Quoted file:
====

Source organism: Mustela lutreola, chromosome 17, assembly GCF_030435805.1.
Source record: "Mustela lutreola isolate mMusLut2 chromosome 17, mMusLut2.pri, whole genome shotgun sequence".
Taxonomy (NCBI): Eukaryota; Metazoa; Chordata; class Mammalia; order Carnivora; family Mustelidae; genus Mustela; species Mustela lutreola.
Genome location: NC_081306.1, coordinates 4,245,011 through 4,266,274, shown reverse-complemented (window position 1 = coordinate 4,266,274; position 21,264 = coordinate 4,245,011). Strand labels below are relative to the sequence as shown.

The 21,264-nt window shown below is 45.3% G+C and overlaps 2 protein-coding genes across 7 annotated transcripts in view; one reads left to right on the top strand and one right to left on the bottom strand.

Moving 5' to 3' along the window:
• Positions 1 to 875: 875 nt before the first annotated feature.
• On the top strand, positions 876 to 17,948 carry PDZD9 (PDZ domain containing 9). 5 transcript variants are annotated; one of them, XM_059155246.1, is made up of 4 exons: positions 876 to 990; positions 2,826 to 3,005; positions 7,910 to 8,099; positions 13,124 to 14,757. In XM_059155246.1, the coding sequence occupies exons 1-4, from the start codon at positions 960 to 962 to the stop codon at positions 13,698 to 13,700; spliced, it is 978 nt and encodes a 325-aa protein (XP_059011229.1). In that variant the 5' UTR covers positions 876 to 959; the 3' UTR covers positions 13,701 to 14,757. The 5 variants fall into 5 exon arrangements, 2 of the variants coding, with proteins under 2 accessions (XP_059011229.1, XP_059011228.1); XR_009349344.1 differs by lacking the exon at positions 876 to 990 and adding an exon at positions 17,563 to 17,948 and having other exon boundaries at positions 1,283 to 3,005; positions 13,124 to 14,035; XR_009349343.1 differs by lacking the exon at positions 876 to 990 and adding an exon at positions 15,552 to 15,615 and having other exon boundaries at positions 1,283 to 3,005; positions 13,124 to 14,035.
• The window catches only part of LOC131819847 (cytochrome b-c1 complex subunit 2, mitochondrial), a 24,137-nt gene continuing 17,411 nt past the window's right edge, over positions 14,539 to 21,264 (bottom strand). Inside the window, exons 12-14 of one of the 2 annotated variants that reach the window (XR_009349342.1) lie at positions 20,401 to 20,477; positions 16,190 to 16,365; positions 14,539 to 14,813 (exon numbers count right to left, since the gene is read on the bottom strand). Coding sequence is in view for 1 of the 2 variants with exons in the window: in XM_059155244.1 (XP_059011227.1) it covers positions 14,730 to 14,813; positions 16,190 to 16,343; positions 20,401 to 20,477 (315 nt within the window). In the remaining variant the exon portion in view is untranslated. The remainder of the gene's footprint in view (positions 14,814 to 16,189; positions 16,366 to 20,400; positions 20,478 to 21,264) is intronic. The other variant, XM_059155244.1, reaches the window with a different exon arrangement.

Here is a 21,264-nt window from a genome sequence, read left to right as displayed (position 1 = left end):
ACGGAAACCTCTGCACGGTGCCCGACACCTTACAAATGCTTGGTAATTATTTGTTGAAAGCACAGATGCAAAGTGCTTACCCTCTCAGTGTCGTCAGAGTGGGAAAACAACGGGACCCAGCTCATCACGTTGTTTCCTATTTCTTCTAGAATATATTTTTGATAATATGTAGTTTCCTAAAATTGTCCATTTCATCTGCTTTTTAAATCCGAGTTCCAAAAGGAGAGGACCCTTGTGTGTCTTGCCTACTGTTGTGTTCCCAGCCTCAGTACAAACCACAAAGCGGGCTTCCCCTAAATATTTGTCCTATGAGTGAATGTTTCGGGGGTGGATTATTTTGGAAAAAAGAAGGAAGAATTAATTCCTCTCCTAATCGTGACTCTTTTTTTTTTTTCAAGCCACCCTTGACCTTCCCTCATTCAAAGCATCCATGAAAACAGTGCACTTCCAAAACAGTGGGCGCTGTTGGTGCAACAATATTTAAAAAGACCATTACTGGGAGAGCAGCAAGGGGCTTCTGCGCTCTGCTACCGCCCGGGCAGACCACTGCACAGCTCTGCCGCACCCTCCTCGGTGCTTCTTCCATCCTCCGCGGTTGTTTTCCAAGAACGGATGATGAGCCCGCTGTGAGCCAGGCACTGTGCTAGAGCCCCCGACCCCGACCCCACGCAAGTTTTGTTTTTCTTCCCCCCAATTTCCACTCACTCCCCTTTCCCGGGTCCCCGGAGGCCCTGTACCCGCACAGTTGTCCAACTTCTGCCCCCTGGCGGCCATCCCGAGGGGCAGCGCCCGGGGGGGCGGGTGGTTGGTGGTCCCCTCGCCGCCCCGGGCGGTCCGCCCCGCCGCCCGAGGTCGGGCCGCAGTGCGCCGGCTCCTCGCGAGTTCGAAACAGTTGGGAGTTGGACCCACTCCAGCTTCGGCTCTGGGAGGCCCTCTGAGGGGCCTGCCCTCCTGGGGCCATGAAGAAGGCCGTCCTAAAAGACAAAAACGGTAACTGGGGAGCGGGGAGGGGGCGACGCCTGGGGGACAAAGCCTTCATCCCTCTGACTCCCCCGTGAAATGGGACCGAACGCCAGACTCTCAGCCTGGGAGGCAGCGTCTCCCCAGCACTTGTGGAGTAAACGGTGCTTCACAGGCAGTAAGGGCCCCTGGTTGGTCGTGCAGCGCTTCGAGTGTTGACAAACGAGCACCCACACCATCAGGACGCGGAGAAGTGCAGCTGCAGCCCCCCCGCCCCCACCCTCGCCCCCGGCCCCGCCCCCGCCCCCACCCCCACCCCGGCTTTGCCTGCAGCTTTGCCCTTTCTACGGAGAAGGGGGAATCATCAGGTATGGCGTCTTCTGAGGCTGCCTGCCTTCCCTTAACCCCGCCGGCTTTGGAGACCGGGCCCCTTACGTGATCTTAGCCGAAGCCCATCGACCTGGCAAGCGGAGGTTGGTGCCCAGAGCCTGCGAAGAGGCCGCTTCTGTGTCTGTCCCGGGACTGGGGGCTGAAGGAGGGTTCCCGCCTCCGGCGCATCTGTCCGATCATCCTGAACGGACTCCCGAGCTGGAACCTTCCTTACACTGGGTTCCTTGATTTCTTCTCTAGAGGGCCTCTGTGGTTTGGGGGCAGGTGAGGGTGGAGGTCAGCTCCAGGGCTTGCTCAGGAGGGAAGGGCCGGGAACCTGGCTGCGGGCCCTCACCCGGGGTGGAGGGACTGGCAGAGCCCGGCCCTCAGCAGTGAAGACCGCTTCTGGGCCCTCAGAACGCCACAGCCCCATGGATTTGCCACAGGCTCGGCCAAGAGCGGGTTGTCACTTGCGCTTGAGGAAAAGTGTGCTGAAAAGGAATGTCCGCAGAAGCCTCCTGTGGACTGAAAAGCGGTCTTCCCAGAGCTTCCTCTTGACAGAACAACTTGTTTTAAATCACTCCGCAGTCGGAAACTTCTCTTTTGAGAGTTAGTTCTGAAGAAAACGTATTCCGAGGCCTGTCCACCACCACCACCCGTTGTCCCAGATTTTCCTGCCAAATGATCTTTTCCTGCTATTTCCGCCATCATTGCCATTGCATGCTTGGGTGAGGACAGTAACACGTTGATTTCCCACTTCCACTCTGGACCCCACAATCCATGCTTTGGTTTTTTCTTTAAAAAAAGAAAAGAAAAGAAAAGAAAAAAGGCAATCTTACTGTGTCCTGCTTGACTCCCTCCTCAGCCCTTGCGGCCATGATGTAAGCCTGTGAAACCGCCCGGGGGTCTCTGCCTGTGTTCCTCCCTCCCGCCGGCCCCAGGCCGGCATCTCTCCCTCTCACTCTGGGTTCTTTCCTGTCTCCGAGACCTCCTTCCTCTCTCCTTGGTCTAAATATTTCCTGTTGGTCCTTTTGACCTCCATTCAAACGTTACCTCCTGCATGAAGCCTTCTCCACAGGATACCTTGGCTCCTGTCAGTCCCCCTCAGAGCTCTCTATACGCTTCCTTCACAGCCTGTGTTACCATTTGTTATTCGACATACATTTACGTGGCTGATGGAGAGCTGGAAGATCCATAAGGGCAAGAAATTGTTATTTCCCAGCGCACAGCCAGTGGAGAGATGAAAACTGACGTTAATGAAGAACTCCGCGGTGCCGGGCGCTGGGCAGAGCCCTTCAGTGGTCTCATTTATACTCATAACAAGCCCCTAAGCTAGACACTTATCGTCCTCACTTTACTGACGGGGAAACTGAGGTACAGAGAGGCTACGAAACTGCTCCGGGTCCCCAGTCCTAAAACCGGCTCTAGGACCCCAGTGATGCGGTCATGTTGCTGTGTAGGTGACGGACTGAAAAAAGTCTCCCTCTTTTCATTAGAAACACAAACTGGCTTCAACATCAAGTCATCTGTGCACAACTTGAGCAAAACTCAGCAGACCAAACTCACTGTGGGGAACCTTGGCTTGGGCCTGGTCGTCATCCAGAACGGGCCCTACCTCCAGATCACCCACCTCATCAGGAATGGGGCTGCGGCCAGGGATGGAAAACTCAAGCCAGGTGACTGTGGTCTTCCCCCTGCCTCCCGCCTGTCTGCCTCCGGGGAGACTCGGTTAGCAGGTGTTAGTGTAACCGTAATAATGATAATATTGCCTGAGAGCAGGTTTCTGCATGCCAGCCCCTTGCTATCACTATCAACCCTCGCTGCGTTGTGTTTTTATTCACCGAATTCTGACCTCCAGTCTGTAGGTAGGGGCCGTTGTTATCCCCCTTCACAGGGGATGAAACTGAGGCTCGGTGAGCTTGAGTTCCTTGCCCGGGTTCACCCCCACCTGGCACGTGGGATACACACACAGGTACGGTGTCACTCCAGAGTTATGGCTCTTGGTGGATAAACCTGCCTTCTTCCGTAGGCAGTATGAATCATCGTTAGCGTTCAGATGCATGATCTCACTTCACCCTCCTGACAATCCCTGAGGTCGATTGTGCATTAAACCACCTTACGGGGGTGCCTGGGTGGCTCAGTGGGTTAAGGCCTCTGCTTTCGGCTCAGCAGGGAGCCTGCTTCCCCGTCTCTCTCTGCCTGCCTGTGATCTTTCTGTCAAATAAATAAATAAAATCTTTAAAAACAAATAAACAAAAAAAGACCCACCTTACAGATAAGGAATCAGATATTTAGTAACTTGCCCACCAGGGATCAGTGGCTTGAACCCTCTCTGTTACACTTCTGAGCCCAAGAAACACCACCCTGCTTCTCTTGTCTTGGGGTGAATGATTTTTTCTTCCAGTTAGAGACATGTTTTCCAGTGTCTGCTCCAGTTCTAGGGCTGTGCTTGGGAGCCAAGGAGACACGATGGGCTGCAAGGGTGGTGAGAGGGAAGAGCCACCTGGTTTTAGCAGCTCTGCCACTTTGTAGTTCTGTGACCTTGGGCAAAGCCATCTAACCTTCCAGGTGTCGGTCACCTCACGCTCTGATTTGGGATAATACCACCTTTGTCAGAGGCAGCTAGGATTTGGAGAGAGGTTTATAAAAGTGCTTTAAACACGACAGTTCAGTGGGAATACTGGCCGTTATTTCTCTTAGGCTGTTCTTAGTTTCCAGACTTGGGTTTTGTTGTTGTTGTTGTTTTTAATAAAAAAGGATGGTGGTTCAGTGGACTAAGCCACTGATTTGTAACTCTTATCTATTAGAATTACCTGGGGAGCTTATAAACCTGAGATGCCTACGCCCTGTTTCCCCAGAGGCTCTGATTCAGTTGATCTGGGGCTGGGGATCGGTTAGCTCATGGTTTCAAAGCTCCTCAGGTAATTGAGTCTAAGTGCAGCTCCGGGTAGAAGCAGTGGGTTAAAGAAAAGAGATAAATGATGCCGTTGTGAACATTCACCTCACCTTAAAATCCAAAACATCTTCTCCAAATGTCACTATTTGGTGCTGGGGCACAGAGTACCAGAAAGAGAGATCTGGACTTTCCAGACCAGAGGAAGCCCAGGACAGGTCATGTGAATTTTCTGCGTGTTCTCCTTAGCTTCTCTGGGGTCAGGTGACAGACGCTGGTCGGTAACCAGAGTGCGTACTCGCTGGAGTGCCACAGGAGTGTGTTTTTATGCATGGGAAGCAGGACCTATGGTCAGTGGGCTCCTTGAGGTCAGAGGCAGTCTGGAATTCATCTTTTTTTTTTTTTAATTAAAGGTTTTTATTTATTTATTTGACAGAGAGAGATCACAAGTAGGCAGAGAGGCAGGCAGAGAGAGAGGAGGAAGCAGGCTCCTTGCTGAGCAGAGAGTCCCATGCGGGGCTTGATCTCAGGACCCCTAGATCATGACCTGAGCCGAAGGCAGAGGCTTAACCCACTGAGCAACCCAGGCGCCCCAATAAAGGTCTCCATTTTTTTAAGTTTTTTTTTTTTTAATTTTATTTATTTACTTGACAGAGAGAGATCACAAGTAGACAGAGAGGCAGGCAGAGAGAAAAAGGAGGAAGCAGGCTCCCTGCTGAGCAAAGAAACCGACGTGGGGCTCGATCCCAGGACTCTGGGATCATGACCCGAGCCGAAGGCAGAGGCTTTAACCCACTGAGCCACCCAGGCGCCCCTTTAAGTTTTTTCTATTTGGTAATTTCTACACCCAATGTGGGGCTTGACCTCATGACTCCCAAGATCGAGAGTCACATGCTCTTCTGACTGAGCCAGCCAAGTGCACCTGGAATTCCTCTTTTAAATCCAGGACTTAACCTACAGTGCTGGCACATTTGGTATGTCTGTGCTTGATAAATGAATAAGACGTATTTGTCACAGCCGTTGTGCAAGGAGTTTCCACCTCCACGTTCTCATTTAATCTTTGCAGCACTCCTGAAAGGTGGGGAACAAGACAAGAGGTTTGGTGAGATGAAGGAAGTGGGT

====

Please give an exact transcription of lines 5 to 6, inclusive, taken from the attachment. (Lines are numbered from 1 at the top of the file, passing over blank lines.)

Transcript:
The 21,264-nt window shown below is 45.3% G+C and overlaps 2 protein-coding genes across 7 annotated transcripts in view; one reads left to right on the top strand and one right to left on the bottom strand.

Moving 5' to 3' along the window: